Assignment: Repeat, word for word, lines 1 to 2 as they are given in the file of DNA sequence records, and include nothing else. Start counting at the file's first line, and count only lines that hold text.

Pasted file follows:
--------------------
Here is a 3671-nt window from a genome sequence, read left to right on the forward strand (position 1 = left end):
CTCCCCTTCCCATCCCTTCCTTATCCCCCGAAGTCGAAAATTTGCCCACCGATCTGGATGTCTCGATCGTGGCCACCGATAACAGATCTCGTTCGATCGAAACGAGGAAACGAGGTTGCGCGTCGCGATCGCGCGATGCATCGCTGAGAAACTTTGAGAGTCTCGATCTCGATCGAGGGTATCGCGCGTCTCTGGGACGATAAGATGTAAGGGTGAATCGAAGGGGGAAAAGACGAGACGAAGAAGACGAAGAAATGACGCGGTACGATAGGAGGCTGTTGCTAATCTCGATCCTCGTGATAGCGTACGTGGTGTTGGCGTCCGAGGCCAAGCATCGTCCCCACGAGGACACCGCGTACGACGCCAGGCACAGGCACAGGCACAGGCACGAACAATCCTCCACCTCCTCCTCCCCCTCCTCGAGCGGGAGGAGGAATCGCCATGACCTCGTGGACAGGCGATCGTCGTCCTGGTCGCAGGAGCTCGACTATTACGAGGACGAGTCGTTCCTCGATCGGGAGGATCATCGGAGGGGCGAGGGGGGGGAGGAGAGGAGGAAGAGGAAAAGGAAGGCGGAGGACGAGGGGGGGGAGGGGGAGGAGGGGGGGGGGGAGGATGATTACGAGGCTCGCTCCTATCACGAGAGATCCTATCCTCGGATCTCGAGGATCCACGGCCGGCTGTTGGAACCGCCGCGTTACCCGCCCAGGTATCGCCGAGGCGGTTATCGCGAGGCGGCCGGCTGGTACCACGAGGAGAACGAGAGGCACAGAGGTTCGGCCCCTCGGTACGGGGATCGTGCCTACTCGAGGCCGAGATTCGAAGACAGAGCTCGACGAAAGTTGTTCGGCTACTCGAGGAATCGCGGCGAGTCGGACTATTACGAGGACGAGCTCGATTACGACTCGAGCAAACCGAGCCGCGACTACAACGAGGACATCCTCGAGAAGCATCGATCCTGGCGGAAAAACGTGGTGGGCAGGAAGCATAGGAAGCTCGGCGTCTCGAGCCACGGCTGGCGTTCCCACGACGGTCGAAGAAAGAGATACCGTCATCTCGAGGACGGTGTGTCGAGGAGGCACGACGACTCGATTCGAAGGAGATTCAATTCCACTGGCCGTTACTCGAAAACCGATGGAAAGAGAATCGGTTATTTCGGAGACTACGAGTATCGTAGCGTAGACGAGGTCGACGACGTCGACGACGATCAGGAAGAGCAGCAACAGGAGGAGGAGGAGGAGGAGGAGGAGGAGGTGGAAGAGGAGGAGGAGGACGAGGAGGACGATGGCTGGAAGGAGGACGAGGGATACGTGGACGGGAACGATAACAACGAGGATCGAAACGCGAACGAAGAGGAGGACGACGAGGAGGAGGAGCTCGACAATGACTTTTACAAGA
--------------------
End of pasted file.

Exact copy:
Here is a 3671-nt window from a genome sequence, read left to right on the forward strand (position 1 = left end):
CTCCCCTTCCCATCCCTTCCTTATCCCCCGAAGTCGAAAATTTGCCCACCGATCTGGATGTCTCGATCGTGGCCACCGATAACAGATCTCGTTCGATCGAAACGAGGAAACGAGGTTGCGCGTCGCGATCGCGCGATGCATCGCTGAGAAACTTTGAGAGTCTCGATCTCGATCGAGGGTATCGCGCGTCTCTGGGACGATAAGATGTAAGGGTGAATCGAAGGGGGAAAAGACGAGACGAAGAAGACGAAGAAATGACGCGGTACGATAGGAGGCTGTTGCTAATCTCGATCCTCGTGATAGCGTACGTGGTGTTGGCGTCCGAGGCCAAGCATCGTCCCCACGAGGACACCGCGTACGACGCCAGGCACAGGCACAGGCACAGGCACGAACAATCCTCCACCTCCTCCTCCCCCTCCTCGAGCGGGAGGAGGAATCGCCATGACCTCGTGGACAGGCGATCGTCGTCCTGGTCGCAGGAGCTCGACTATTACGAGGACGAGTCGTTCCTCGATCGGGAGGATCATCGGAGGGGCGAGGGGGGGGAGGAGAGGAGGAAGAGGAAAAGGAAGGCGGAGGACGAGGGGGGGGAGGGGGAGGAGGGGGGGGGGGAGGATGATTACGAGGCTCGCTCCTATCACGAGAGATCCTATCCTCGGATCTCGAGGATCCACGGCCGGCTGTTGGAACCGCCGCGTTACCCGCCCAGGTATCGCCGAGGCGGTTATCGCGAGGCGGCCGGCTGGTACCACGAGGAGAACGAGAGGCACAGAGGTTCGGCCCCTCGGTACGGGGATCGTGCCTACTCGAGGCCGAGATTCGAAGACAGAGCTCGACGAAAGTTGTTCGGCTACTCGAGGAATCGCGGCGAGTCGGACTATTACGAGGACGAGCTCGATTACGACTCGAGCAAACCGAGCCGCGACTACAACGAGGACATCCTCGAGAAGCATCGATCCTGGCGGAAAAACGTGGTGGGCAGGAAGCATAGGAAGCTCGGCGTCTCGAGCCACGGCTGGCGTTCCCACGACGGTCGAAGAAAGAGATACCGTCATCTCGAGGACGGTGTGTCGAGGAGGCACGACGACTCGATTCGAAGGAGATTCAATTCCACTGGCCGTTACTCGAAAACCGATGGAAAGAGAATCGGTTATTTCGGAGACTACGAGTATCGTAGCGTAGACGAGGTCGACGACGTCGACGACGATCAGGAAGAGCAGCAACAGGAGGAGGAGGAGGAGGAGGAGGAGGAGGTGGAAGAGGAGGAGGAGGACGAGGAGGACGATGGCTGGAAGGAGGACGAGGGATACGTGGACGGGAACGATAACAACGAGGATCGAAACGCGAACGAAGAGGAGGACGACGAGGAGGAGGAGCTCGACAATGACTTTTACAAGA